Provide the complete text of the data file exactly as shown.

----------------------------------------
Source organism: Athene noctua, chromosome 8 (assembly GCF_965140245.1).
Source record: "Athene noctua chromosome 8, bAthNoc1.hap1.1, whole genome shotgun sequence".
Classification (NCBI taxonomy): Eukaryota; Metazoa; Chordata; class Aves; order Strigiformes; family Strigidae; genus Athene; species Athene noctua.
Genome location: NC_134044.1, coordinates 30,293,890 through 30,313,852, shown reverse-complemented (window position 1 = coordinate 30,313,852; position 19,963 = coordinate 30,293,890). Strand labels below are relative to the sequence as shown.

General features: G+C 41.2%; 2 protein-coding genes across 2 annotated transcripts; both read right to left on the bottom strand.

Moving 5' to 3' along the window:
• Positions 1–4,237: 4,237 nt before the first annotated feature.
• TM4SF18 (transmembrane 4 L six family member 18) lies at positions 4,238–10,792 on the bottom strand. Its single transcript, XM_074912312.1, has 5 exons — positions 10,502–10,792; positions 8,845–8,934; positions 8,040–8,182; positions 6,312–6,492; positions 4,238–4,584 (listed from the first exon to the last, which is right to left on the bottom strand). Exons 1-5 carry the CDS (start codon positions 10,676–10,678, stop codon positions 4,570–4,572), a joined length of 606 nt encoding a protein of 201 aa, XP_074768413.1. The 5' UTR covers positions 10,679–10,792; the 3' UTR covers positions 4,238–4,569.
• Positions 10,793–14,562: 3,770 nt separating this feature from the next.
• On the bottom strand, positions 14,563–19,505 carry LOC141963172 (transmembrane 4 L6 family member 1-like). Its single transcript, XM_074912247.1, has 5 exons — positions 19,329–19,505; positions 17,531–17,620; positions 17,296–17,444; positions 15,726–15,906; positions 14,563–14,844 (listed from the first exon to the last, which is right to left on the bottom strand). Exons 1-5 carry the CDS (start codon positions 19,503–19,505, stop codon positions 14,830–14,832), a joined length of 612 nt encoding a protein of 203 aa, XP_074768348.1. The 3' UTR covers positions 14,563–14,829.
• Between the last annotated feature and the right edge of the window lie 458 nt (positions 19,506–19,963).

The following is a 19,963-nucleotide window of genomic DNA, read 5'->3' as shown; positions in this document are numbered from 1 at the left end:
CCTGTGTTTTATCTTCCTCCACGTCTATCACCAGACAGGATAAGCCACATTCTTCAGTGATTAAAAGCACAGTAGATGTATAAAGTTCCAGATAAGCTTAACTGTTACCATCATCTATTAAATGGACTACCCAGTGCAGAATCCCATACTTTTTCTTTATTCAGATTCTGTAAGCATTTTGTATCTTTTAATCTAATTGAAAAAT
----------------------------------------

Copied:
Source organism: Athene noctua, chromosome 8 (assembly GCF_965140245.1).
Source record: "Athene noctua chromosome 8, bAthNoc1.hap1.1, whole genome shotgun sequence".
Classification (NCBI taxonomy): Eukaryota; Metazoa; Chordata; class Aves; order Strigiformes; family Strigidae; genus Athene; species Athene noctua.
Genome location: NC_134044.1, coordinates 30,293,890 through 30,313,852, shown reverse-complemented (window position 1 = coordinate 30,313,852; position 19,963 = coordinate 30,293,890). Strand labels below are relative to the sequence as shown.

General features: G+C 41.2%; 2 protein-coding genes across 2 annotated transcripts; both read right to left on the bottom strand.

Moving 5' to 3' along the window:
• Positions 1–4,237: 4,237 nt before the first annotated feature.
• TM4SF18 (transmembrane 4 L six family member 18) lies at positions 4,238–10,792 on the bottom strand. Its single transcript, XM_074912312.1, has 5 exons — positions 10,502–10,792; positions 8,845–8,934; positions 8,040–8,182; positions 6,312–6,492; positions 4,238–4,584 (listed from the first exon to the last, which is right to left on the bottom strand). Exons 1-5 carry the CDS (start codon positions 10,676–10,678, stop codon positions 4,570–4,572), a joined length of 606 nt encoding a protein of 201 aa, XP_074768413.1. The 5' UTR covers positions 10,679–10,792; the 3' UTR covers positions 4,238–4,569.
• Positions 10,793–14,562: 3,770 nt separating this feature from the next.
• On the bottom strand, positions 14,563–19,505 carry LOC141963172 (transmembrane 4 L6 family member 1-like). Its single transcript, XM_074912247.1, has 5 exons — positions 19,329–19,505; positions 17,531–17,620; positions 17,296–17,444; positions 15,726–15,906; positions 14,563–14,844 (listed from the first exon to the last, which is right to left on the bottom strand). Exons 1-5 carry the CDS (start codon positions 19,503–19,505, stop codon positions 14,830–14,832), a joined length of 612 nt encoding a protein of 203 aa, XP_074768348.1. The 3' UTR covers positions 14,563–14,829.
• Between the last annotated feature and the right edge of the window lie 458 nt (positions 19,506–19,963).

The following is a 19,963-nucleotide window of genomic DNA, read 5'->3' as shown; positions in this document are numbered from 1 at the left end:
CCTGTGTTTTATCTTCCTCCACGTCTATCACCAGACAGGATAAGCCACATTCTTCAGTGATTAAAAGCACAGTAGATGTATAAAGTTCCAGATAAGCTTAACTGTTACCATCATCTATTAAATGGACTACCCAGTGCAGAATCCCATACTTTTTCTTTATTCAGATTCTGTAAGCATTTTGTATCTTTTAATCTAATTGAAAAAT